Your body’s vital functions are assessed by a group of medical signs adequately termed as ‘vital signs.’ Among this group of four to six medical indications, one is blood pressure. Blood pressure refers to the force exerted by the blood on the walls of the circulatory system.
The most extensively studied condition related to blood pressure is hypertension; a rise in blood pressure. However, low blood pressure or hypotension requires due attention as well. This is so because low blood pressure is vaguely defined and often misinterpreted.
Statistically speaking, the number of people with hypertension outnumber those with hypotension. Low blood pressure is often defined in vague terms with no definitive values.
To elaborate; if your blood pressure drops from 120/80mmHg (the standard levels), your blood pressure has technically been ‘lowered.’ However, you aren’t bound to experience general symptoms of hypotension.
Physicians have standardized hypotension levels at 90/60mmHg. Although it’s important to understand that your body’s compensatory mechanisms can limit the symptoms of hypotension to an almost non-existent extent.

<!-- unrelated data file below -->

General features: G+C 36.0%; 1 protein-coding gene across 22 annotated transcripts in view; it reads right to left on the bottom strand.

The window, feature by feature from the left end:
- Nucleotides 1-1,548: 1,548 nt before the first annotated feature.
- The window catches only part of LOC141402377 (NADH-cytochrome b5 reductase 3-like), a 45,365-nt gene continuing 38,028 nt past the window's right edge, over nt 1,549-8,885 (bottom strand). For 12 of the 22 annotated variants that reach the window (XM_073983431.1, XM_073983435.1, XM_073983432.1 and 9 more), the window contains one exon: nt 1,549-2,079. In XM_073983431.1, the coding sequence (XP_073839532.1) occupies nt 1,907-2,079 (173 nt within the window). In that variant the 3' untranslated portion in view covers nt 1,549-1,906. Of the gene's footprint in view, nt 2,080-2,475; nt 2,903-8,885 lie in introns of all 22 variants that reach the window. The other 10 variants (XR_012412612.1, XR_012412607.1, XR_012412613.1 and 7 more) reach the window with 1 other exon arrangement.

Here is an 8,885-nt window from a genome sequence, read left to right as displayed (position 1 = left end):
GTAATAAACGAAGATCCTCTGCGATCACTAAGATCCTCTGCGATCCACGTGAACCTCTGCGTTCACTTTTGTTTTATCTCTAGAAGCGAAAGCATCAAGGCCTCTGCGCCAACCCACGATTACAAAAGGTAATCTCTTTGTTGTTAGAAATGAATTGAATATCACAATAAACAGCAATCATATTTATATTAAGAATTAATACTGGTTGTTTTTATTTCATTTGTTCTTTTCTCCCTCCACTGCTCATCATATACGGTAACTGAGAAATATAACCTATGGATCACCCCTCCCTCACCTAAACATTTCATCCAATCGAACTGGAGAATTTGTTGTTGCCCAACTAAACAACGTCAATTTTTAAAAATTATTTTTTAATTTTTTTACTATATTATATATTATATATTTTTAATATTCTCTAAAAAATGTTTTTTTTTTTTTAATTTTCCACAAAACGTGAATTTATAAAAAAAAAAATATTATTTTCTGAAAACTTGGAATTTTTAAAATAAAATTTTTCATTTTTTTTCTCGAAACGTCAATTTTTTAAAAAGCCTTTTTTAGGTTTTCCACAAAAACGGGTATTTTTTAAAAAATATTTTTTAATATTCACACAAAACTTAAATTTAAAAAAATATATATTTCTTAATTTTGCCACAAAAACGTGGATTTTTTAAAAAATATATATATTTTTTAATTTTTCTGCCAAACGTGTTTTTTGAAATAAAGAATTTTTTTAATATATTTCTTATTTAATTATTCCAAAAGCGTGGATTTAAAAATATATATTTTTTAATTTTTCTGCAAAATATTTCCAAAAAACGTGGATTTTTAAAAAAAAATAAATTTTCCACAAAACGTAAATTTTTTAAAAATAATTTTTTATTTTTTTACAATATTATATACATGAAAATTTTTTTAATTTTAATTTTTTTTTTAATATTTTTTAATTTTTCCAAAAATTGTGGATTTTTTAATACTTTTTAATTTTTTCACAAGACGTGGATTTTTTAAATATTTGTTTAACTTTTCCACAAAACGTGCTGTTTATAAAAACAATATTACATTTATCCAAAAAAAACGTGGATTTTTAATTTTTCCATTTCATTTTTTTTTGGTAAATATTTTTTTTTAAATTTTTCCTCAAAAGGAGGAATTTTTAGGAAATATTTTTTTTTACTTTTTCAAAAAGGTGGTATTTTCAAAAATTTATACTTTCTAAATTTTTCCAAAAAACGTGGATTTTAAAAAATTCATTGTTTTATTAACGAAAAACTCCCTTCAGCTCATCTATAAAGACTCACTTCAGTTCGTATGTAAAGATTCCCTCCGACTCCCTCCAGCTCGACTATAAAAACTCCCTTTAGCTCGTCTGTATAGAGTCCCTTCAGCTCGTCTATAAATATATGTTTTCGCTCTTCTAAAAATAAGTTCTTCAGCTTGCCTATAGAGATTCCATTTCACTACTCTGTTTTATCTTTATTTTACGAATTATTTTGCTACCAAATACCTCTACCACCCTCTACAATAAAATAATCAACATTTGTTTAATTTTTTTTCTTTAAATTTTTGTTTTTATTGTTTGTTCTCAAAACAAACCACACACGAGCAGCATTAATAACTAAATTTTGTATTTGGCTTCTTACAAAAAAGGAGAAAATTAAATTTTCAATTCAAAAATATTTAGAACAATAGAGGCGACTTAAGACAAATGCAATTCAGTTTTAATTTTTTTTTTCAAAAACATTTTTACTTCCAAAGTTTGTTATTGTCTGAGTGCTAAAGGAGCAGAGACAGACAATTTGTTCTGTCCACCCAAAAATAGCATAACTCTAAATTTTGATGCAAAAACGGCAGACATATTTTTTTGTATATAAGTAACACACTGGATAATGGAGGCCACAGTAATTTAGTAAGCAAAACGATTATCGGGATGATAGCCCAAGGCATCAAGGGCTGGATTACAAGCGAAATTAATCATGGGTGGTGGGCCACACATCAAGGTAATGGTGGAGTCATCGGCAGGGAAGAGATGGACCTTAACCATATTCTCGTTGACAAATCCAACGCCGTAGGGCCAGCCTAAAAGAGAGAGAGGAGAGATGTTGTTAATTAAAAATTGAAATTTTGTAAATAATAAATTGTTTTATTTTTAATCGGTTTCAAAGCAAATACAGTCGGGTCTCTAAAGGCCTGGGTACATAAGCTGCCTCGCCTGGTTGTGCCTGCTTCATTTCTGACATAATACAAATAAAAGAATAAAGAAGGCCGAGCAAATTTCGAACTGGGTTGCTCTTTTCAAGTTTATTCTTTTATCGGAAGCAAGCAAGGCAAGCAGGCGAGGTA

How Do You Measure Blood Pressure?
Blood pressure is defined as the pressure exerted by the blood on the walls of the circulatory vessels, primarily the arteries. It’s usually expressed in terms of mmHg.
It is measured when your heart beats and in rest periods between each heartbeat. The measurement of your blood pumping through your arteries when the ventricles of the heart squeeze is called systolic pressure or systole. The measurement for the periods of rest is called diastolic pressure, or diastole.
- The upper value is the systolic value. Systole is defined as the pressure exerted by the blood on the walls of the arteries after ventricular contraction. The systolic pressure is usually higher than the diastolic pressure.
- The lower value is the diastolic value. Diastole is defined as the pressure exerted by the blood on the walls of the ventricles before ventricular contraction. The diastolic pressure is usually lower than the systolic pressure.
Muscle Weakness and Hypotension
Common symptoms associated with low blood pressure include:
- Fainting (Syncope)
- Blurred Vision
These symptoms are descriptive of the primal consequence of inadequate blood flow; limited oxygen transport to vital organs and structures. To put this into context, your brain consumes 15% or 750mm of blood in a single circulatory cycle. If this flow is reduced even slightly, you’ll feel lightheaded.